This small essay is an initial attempt to bring to language the “lived, first-personal, experiential characteristics” of the 7 Theosophical principles of our being based on the idea that these are “subjective, introspectivley available features.” (1)
One prerequisite for doing so is to resist the use of any metaphorical or explanatory concepts, which is the major line of contention between metaphysics and descriptive psychology in the spirit of phenomenology. The use of third-person examples is acceptable as long as they can be empathetically entered and made into hypothetical first-person experiences.
Below are the names of the principles in both English and Sanskrit followed by descriptions and examples.
I) Physical (Rupa): our experience of our physical body as a physical body will show in experiences like bumping into something, when you feel the weight and pure physicality of the body, when you realize it is a physical thing among other physical things and is subject to the laws of physical causality.
II) Vital principle (Prana): our experience of our vitality, or lack thereof, will show itself in the way the physical body comes along when we go about our business. Is it nimble, fresh, rested, dynamic, or limp, fatigued and sluggish? The same would apply to our emotional and mental bodies too, or, more accurately, it is the integrated complex of our physical-emotional-mental bodies that we experience as vital or not.
III) Etheric Double (Linga sharira): our experience of the prototypical double of our physical body would be accessible when we would have an unambiguous experience of a phantom limb in the case we lost a physical part of our body, but still experience its (phantom) reality.
IV) Lower Mental Body (Kama Rupa): our experience of our lower mental-desire body is maybe most accessible for reflection in the moment when a physical intention arises and is not yet fulfilled. It’s then that we can feel explicitly the pull of a lower, projected mental-emotional body image towards its physical object for fulfillment. For example, Janet feels the temptation to keep the excessive change she received in order to pay her rent.
V) Upper Mental Body (Manas): our experience of our higher mental-desire body is maybe most accessible for reflection in the moment when a spiritual intention arises and is not yet fulfilled. It’s then that we can feel explicitly the pull of a higher, projected mental-emotional body image towards its spiritual object for fulfillment. Janet feels the obligation to return the excessive change she received for the sake of honesty and justice.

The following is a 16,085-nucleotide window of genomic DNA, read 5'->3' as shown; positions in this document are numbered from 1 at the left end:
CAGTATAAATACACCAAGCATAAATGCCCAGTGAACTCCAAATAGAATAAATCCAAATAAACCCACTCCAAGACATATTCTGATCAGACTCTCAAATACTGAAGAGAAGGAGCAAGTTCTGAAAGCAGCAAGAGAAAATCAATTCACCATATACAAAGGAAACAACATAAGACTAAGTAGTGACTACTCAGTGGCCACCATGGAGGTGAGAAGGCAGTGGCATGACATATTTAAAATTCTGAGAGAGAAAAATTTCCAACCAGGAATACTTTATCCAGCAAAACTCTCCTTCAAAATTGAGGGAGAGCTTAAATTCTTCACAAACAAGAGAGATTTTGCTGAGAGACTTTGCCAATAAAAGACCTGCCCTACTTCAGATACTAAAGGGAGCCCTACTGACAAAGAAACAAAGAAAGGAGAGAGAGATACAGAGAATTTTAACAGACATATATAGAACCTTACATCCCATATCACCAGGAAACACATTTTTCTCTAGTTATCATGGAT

VI) The Spiritual Soul (Budhi): our experience of our higher spiritual being is maybe most accessible for reflection when conscience announces itself as a still voice calling us to self-transcendentally take care of situations of moral ambiguity when we find ourselves in unprecedented limit-situations and all our Manasic maxims and principles fail to lead us to a right decision. This might then lead to a new caring perceptive intuition of a situation and the appropriate actions implied. Janet, torn between principled obligation and ego-centered temptation, has–triggered by her call of conscience–a new intuition of the situation as involving not just herself and the cashier, but also the wider network of relations involved that are directly or indirectly affected by her decision, and therefore resolves, unambiguously, to return the excess change. Mary has had such insights already and appropriated them into her being and therefore returned the excessive change spontaneously, virtuously, without second thoughts.
VII) The Divine Self (Atma): our experience of our divine self is maybe most accessible for reflection just at the beginning and end of an experience when, first, our whole being is integrally (physical, vital, emotional, mental, intuitive, etc.) and self-transcendentally involved in a meditative action of intense spiritual significance and then the grace of consciousness-being-bliss overcomes us, uninvited, all-encompassing and for a timeless moment. This might happen in different settings. To me it happened a few times during work and while hiking in the mountains. Because of the overwhelming, intense and complete nature of the experience it will be probably quite impossible for consciousness to find the attitude and space to reflect upon itself during the height of it. But because of its intensity it will linger or sets itself in memory and then reflection can set in.
The above is an initial experiential grounding of the 7 Theosophical principles in reflective experience and made ready for a future phenomenology of Theosophy, or maybe better-stated–and paraphrasing Kant–a phenomenological prolegomena for any future Theosophy. Phenomena to be explored would be the interconnected nature of our physical-vital-emotional-mental experiences and bring out its essential structures and dynamics.
(1). John J. Drummond ”Moral phenomenology and moral intentionality” in Phenomenology and Cognitive Science (2008): 7:35-49. The examples of Janet and Mary were taken from this article, though slightly adapted to the article. Because the article is of a technical philosophical nature I can only recommend it to those with some philosophical training. For a more accessible text see “Phenomenology of Practice” by Max van Manen in Phenomenology & Practice (2007) 1: 11-30.
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